13 of us started off sea watching at Flamborough Head – 3 hours in lovely conditions for us (seriously – not too breezy, sunny and way warmer than expected) yielded several Sooty Shearwaters, a couple of Skuas – one was definitely Arctic, but there was debate amongst other birders around us as to whether the other was a Pomerine (reading the Flamborough list from Sunday, 1 Pom was seen going South).  A few Manx Shearwaters went past, but all of us missed the single Storm Petrel, though we were there at the time!  At least 12 Red-throated Divers went past and possibly 1 Great-Northern Diver,  4 Velvet Scoter, Sandwich Terns, Shags, Kittiwakes and a number of Little Gulls.  Gannets predominated, as expected.  The conditions were too good for an impressive passage (but watching was much more pleasant!!) and it was even quieter after 10.30 am.

We headed on to South Landing – where Lesser Whitethroat and a small flock of Siskin were the best additions to the list along with a flock of about 60 Common Scoter in the bay.  Then on to Hornsea Mere where there had been a report of a Red-Necked Phalarope – sadly gone long before we got there – however we had great views of Little Gulls really close in (including youngsters) – both feeding over the water and perched up on the jetties by the boats and more difficult (sunlight on water making it tricky) views of Red-necked Grebe. We decided not to carry on to North Cave Wetlands and to watch the Little Gulls come in to roost instead – only to get booted out of the car park at 5.30pm!   We ended the day with a fruitless search of the seafront for interesting gulls (Little or otherwise).  So, a relaxed day’s birding in warm sunny conditions and a list of about 61 species seen.

Despite the rain and black clouds overhead, 17 of us joined John Lawton on the Club’s evening walk round Heslington East last night. It was great to be joined by new members of the club too.  Apart from one notable exception it was relatively light on the bird species count (and all the insect life was firmly out of sight in the cool damp conditions).

John showed us how he ‘works’ the site to best advantage, at each stage describing how the site has been developed and what the University has done and is intending to do to preserve and encourage the widest range of flora and fauna possible. The only wader of the night was one Green Sandpiper (which was only picked up because it flew past the ‘scope’ as Jane was  scanning the far end for grebes!) which landed on the furthest part of the main lake from us and was sadly not picked up again when we got closer.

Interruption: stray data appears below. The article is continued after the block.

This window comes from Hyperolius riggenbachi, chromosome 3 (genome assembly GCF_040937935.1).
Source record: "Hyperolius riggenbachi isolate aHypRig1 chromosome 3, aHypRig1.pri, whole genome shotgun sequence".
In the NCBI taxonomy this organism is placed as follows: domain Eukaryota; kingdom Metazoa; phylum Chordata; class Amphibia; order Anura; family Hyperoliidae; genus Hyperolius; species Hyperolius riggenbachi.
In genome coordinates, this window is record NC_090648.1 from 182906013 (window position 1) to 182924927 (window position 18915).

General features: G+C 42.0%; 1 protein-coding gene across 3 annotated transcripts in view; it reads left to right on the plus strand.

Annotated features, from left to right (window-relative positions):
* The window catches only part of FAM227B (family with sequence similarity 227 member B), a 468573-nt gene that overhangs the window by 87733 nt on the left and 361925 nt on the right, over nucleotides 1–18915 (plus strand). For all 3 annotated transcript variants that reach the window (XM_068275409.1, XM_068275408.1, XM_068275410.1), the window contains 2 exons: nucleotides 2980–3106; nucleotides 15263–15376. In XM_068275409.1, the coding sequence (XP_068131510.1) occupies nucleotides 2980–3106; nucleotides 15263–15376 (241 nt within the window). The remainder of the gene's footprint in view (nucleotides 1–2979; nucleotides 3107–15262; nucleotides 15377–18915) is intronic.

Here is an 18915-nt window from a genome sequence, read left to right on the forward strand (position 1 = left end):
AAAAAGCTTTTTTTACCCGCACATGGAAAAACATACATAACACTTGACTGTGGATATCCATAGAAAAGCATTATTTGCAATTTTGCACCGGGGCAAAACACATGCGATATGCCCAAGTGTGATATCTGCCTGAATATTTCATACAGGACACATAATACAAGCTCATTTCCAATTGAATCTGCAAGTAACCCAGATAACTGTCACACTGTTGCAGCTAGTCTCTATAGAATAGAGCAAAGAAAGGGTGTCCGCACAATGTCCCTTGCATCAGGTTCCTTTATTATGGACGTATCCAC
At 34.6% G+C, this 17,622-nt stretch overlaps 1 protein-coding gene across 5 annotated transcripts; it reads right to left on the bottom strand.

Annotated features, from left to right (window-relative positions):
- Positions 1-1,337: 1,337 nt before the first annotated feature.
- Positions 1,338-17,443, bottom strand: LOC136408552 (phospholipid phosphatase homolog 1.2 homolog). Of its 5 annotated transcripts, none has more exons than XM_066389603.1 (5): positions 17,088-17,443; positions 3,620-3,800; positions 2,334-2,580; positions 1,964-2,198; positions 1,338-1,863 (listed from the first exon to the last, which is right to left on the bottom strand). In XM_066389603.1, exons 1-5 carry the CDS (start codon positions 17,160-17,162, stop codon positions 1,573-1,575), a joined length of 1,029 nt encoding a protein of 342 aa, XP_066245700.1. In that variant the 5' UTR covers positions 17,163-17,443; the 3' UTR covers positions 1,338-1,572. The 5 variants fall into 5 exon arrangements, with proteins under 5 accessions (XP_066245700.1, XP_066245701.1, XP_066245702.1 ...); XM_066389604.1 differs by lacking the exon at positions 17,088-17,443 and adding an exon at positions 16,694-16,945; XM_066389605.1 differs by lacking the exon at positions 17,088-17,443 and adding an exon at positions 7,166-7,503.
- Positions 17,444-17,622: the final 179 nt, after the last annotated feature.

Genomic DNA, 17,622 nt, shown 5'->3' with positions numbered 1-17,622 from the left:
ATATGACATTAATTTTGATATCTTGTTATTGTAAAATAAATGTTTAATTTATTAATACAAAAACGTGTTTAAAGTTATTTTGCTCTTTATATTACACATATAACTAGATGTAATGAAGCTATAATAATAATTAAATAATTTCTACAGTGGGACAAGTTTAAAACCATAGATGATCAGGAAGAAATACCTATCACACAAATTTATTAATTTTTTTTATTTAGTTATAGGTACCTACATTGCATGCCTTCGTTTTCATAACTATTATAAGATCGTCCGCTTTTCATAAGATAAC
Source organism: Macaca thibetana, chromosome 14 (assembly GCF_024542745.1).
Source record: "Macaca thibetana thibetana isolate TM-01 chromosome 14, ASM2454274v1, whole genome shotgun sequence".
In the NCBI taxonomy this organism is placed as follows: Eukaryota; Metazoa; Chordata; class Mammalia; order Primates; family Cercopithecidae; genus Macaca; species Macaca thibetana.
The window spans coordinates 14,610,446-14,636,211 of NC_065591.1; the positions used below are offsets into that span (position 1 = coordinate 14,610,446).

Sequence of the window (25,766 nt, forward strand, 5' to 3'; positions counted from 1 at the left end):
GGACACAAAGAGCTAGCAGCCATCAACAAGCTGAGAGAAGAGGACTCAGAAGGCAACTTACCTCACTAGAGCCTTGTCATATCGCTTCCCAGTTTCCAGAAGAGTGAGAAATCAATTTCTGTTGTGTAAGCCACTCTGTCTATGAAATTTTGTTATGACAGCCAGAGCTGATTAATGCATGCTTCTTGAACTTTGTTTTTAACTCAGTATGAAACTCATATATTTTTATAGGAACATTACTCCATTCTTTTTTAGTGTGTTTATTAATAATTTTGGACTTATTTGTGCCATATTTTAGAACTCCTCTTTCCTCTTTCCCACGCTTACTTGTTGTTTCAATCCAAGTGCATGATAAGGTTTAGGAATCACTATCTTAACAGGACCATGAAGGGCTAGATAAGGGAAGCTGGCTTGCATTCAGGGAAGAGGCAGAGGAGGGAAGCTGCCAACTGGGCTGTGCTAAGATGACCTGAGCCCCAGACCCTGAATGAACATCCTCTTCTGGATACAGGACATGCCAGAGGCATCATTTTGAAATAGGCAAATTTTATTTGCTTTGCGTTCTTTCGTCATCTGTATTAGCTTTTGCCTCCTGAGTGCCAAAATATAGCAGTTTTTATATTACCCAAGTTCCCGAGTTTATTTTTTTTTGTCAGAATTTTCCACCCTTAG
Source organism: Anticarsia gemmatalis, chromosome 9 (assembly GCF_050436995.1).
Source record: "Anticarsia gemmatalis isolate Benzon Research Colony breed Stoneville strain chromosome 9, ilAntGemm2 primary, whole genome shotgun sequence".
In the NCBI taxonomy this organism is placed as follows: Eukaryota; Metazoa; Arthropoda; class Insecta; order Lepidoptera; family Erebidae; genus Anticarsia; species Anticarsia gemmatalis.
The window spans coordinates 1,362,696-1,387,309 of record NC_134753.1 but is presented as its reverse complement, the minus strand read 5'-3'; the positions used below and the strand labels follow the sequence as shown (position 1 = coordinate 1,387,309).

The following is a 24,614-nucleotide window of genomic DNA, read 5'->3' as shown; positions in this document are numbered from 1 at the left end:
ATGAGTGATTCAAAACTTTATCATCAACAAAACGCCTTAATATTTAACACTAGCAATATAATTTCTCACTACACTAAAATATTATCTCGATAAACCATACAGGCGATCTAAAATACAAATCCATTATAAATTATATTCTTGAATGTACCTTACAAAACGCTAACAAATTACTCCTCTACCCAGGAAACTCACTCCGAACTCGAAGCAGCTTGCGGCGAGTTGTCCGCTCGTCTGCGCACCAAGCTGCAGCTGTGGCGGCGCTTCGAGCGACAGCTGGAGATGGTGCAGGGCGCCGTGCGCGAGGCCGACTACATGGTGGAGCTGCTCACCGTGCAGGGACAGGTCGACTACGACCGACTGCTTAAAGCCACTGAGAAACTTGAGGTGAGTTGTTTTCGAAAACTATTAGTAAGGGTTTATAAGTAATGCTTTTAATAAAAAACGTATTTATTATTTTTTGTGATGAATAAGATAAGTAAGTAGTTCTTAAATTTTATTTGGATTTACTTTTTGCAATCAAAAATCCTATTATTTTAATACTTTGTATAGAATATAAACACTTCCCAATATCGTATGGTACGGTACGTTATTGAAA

The real surprise of the night was the size of the Greylag flock – not only was it a great spectacle seeing several hundred fly in to join the flock already on the lake – when counted there proved to be an astonishing 870 there; to put this into perspective, the previous highest count was around 450 last week and before that, 420 in 2013. 169 Canada Geese, 1 Egyptian Goose, 2 Mute Swans and their Black Swan companion were also swimming about with them, as were 11 of the feral flock of Barnacle Geese (the latter more often seen at Hes West).
The University’s  Snow Goose flock (32) flew over the lake too (not seen often at Hes East, they usually stay on Hes West), heading off in the direction of the playing fields/golf course.
30+ House Martins were feeding over the fields bordering Low Lane and School Lane, Heslington (near the upper end of the lake)
1 Teal was with c. 90 roosting Black-headed Gulls on Top Lagoon
8 Little Grebes (including 1 well grown juvenile) were counted on the upper and main lake.
1 Cormorant, 5 Grey Herons, 11 Tufted Duck, a handful of Goldfinches, Coot, Moorhen, Woodpigeon, Mallard, a couple of Skylarks, and Sand Martin (still visiting row 5, hole 2 to feed young) were also seen.

Rain and rapidly fading light brought the walk to a close earlier than hoped, but everyone appeared to enjoy the walk and the opportunity for many to find out more about a site they have not birded at regularly before.
Many thanks to John for taking us around and for giving us all the background information.

This was posted to the Yorkbirding Googlegroup by Craig Ralston.

Belated news from yesterday (12th) of a juv Aquatic Warbler caught and ringed at Wheldrake Ings as part of the ongoing warbler/migration monitoring work being carried out by NE, the local ringing group and YWT.  Obviously not seen again follow its release – the belated news comes following careful consideration and confirmation of ID features and discussions with the trust. It also comes hot on the heels of the Barred Warbler caught and ringed there last August

It follows two others caught and ringed elsewhere in the country this week – in Suffolk and Guernsey (9th). Needless to say it’s the first record for the LDV and wider YOC area and a notable Yorkshire record, especially away from the Spurn area!  Good numbers of warblers are presently on the move through the valley